Since January, the Community Outreach Court has conducted 150 record checks; it has 14 program participants and one graduate.
“For me, the beauty of the program is the social service agencies are the ones that have the relationships with the people we serve, and they trust us,” said Marge Palmerlee, executive director of Dégagé Ministries. “When they can come to us and we can say, ‘We can help walk you through the process,’ they are much more likely to engage.
“It gives us the opportunity to sit down with them and say let’s work out a plan. It ends up being a win-win situation because they get their record cleared, but they also move forward in ways they otherwise would not have.”
While organizations like Community Legal Services have been around for a long time providing services to at-risk populations, Dustie DeVille, the organization’s executive director, said the Community Outreach Court is one more way to reach those in need of legal assistance.
“They don’t have many opportunities to do walk-ins to talk about what their legal issues may be, so that is one great thing we get to provide at Community Legal Services with this program,” she said.
Community Legal Services attends all the community outreach court hearings.
“We bring volunteer attorneys and we are available to anyone who comes in if they have a legal question about a particular case they are going through,” she said.
All of the participating organizations want people to realize that the individuals they are trying to help aren’t bad people, and their situations could happen to anyone.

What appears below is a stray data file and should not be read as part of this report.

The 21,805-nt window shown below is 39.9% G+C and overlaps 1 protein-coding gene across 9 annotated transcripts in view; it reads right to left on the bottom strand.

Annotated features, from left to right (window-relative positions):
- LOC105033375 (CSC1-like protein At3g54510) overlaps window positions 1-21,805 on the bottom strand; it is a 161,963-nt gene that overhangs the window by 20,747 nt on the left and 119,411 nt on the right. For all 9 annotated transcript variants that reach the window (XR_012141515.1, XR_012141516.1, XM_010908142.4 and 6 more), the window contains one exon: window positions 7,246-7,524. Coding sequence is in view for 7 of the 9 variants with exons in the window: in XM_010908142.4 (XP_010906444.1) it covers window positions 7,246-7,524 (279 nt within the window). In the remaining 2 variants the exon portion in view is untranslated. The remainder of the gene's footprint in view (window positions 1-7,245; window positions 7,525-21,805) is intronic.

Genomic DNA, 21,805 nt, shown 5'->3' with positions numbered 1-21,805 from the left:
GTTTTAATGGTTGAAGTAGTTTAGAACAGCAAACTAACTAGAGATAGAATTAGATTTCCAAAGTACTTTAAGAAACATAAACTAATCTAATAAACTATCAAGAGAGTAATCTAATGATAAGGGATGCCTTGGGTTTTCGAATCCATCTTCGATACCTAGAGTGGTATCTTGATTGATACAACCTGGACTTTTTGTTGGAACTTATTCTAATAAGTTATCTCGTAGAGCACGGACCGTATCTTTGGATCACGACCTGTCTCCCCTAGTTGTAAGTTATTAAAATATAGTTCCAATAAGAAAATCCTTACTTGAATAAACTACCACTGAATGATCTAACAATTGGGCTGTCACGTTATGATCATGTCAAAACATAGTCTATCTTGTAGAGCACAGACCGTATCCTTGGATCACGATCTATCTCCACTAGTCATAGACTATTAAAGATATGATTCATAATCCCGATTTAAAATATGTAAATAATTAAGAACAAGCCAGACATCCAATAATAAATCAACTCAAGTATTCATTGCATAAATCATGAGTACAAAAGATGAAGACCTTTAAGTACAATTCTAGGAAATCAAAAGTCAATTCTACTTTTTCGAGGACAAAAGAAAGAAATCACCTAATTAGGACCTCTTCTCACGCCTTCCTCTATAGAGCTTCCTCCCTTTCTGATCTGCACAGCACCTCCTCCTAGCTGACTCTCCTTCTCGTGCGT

“The average person we see isn’t a bad person,” Passenger said. “Just like you or I, something happened in their life where they made a poor decision and they are trying to find their way back from it. (For) some of them, it’s an easy way back, and some of them it’s very difficult because they keep having hurdles put in their way.
“We had one person come in and he had lost his wife and had a serious illness himself. He was thrown for a loop and all of a sudden found himself in a position he’d never dreamed he’d be in. He had to call on the agencies here to try and help him get his life back in order again. He’s made phenomenal steps toward that.”
Passenger said a key element to the program’s success is the commitment of the individual to making a change.
He said he has worked with people from all over West Michigan and as far away as Saginaw through the Community Outreach Court program.
While the court is the first of its kind in the area, the idea is becoming more common across the country. The Heartside Neighborhood Collaboration Project spent a good deal of time learning about a similar court in San Diego known as Homeless Court.
“I think ours is a little more expansive than any of the other ones we’ve seen,” Passenger said. “The other ones aren’t doing the warrant checks and bringing in legal services. As we got together and collaborated, we realized we had some strengths that others either didn’t have or weren’t doing, so it’s worked out really well.”
Passenger hopes to see the program continue to grow and would like to be able to hire a probation officer specifically for the program. He also noted he would like to see more businesses that are open to hiring employees with criminal records.
“Some places, like Cascade Engineering, are finding that people with criminal records, in some cases, turn out to be better workers because they understand what they lost,” he said.